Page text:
Repeating an iOS local notification

When I wrote about local notifications one thing that I left out was the ability to schedule a repeating notification. One of the reasons I did not bother to mention the ability to set a repeat interval is that the function is very limited. At least it is with iOS 4.1 at the time of writing. To show what can and can not be done I will modify the original sample app to include the ability to set a repeat interval.

Apple deprecated UILocalNotification in iOS 10, replacing it with the UserNotifications framework. See Local Notifications in iOS 10 for details.

Setting the repeat interval

The modified UI for the sample app now looks as below. A segmented control has been added to allow a repeat schedule to specified. The possible options are to repeat every minute, hourly, daily or weekly. If you think this is a limited set of options you will see that this not only down to my limited UI design skills but also because the possible options supported by local notifications are limited.

Other than modifying the XIB file the code changes to implement the repeat interval are minor. The method that creates the local notification (scheduleNotification) has the following additional lines:

NSInteger index = [scheduleControl selectedSegmentIndex];
switch (index) {
  case 1:
    notif.repeatInterval = NSMinuteCalendarUnit;
  case 2:
    notif.repeatInterval = NSHourCalendarUnit;
  case 3:
    notif.repeatInterval = NSDayCalendarUnit;
  case 4:
    notif.repeatInterval = NSWeekCalendarUnit;
    notif.repeatInterval = 0;

The local notification object, which is of type UILocalNotification has a property named repeatInterval which determines the repeat interval for the delivery of the notification. The Apple documentation does not really provide much in the way of explanation or example but the repeatInterval is of type NSCalendarUnit which if you check the definition can take one of the following values:

  • NSEraCalendarUnit
  • NSYearCalendarUnit
  • NSMonthCalendarUnit
  • NSDayCalendarUnit
  • NSHourCalendarUnit
  • NSMinuteCalendarUnit
  • NSSecondCalendarUnit
  • NSWeekCalendarUnit
  • NSWeekdayCalendarUnit
  • NSWeekdayOrdinalCalendarUnit
  • NSQuarterCalendarUnit

These are mostly self explanatory. If you set the repeatInterval to NSDayCalendarUnit then the notification will repeat every day at the same time as the initial notification. The definition of intervals such as week, month, quarter, etc. is actually dependent on the calendar used. You can specify a different calendar from the current calendar by setting the repeatCalendar property to an alternate NSCalendar object. In practise I am not sure you will ever find a practical reason to set an alternate calendar.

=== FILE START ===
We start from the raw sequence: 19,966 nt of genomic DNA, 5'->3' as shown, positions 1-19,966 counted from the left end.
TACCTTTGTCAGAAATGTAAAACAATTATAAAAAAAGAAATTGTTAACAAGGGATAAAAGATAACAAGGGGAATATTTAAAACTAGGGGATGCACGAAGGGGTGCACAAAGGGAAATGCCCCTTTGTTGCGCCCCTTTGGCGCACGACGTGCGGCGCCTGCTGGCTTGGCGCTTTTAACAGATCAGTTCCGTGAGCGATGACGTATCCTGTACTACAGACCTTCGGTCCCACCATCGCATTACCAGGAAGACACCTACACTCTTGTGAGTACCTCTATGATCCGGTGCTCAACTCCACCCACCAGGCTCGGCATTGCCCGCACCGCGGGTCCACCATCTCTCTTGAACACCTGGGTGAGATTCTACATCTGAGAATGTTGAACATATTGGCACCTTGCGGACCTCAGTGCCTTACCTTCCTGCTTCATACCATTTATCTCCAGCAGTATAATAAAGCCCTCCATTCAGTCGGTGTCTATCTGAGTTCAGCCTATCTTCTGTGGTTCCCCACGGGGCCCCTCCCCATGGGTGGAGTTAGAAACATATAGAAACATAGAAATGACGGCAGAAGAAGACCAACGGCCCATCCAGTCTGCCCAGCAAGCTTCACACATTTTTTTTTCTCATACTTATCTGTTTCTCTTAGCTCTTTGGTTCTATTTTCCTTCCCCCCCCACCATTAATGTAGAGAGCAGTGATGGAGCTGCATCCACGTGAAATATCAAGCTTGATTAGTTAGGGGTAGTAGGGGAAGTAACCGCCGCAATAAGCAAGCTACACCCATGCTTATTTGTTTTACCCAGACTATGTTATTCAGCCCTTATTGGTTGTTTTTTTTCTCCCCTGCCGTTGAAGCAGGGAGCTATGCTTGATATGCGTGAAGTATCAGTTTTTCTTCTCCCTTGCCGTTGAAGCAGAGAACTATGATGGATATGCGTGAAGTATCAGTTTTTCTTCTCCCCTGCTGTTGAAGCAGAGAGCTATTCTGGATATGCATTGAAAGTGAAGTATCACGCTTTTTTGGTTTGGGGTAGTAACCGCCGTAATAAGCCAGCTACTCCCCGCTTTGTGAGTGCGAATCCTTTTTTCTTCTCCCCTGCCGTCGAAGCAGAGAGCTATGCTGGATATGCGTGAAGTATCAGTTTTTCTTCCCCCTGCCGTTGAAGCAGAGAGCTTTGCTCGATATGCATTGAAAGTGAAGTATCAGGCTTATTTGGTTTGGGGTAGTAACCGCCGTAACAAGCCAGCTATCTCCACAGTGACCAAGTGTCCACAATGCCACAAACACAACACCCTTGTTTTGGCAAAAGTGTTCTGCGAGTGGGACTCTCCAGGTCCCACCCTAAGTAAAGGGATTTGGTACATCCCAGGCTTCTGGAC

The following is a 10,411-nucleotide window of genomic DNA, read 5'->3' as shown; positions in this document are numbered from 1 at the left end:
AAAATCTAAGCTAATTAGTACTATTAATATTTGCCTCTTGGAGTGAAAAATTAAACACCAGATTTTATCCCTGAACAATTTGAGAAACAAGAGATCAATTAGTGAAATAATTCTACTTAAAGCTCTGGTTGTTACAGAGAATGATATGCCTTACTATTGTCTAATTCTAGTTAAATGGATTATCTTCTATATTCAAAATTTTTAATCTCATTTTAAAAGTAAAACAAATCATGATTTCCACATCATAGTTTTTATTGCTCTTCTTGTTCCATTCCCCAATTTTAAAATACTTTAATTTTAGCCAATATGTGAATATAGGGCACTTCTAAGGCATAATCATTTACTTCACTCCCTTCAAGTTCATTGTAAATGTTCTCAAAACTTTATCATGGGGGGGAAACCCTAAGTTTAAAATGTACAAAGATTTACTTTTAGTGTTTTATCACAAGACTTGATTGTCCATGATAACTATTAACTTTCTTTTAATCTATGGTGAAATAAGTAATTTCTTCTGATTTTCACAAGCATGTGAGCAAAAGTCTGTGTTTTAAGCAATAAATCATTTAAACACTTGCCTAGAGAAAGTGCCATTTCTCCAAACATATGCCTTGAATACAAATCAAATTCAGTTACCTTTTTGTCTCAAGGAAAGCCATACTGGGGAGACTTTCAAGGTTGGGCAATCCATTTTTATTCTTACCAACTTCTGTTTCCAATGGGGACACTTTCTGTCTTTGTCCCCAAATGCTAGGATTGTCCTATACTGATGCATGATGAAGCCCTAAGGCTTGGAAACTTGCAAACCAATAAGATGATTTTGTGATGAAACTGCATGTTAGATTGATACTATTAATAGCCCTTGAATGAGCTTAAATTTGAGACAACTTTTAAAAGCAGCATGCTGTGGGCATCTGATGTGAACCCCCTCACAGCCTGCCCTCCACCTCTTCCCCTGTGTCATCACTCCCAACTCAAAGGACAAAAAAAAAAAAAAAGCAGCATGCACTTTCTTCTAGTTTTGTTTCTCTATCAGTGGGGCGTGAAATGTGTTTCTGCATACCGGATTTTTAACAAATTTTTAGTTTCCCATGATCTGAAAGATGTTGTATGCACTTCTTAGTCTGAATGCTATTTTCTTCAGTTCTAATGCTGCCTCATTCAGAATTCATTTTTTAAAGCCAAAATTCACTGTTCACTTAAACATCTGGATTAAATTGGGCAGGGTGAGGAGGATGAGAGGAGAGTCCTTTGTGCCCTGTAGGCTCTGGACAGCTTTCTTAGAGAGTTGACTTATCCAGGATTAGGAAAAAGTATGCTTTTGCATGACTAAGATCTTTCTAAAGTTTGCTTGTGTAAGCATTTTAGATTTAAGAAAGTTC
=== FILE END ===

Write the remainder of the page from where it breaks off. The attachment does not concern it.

The main limitation of notifications is that the user interface does not provide any way to cancel a repeating notification. So if you create a local notification with an hourly repeat interval it will repeat every hour until the user launches your app and gives you the chance to cancel it programatically. Note that the notification repeats even if the user selects the close/cancel button in the notification alert dialog.

The other obvious limitation is that you can only use one of the NSCalendarUnit repeat intervals. So you can have a repeat interval of one minute or one hour or one day but not five minutes or three hours or two days.

All things considered the ability to set a repeat interval for a local notification is of very limited use as currently implemented. In general I would say the handling of notifications is an area where Apple could make substantial improvements in a future release of iOS. Enhancing the UI to allow the user to view multiple notifications and snooze or cancel a repeating notification would make the feature much more useful. It is interesting to note that the Apple clock app has the ability to snooze an alarm but there is no obvious way to create a similar application with the current version of the public iOS frameworks.

Example code

Apple deprecated UILocalNotification in iOS 10, replacing it with the UserNotifications framework. See Local Notifications in iOS 10 for details. You can still find the now out-dated Xcode project for this post archived in my code examples repository: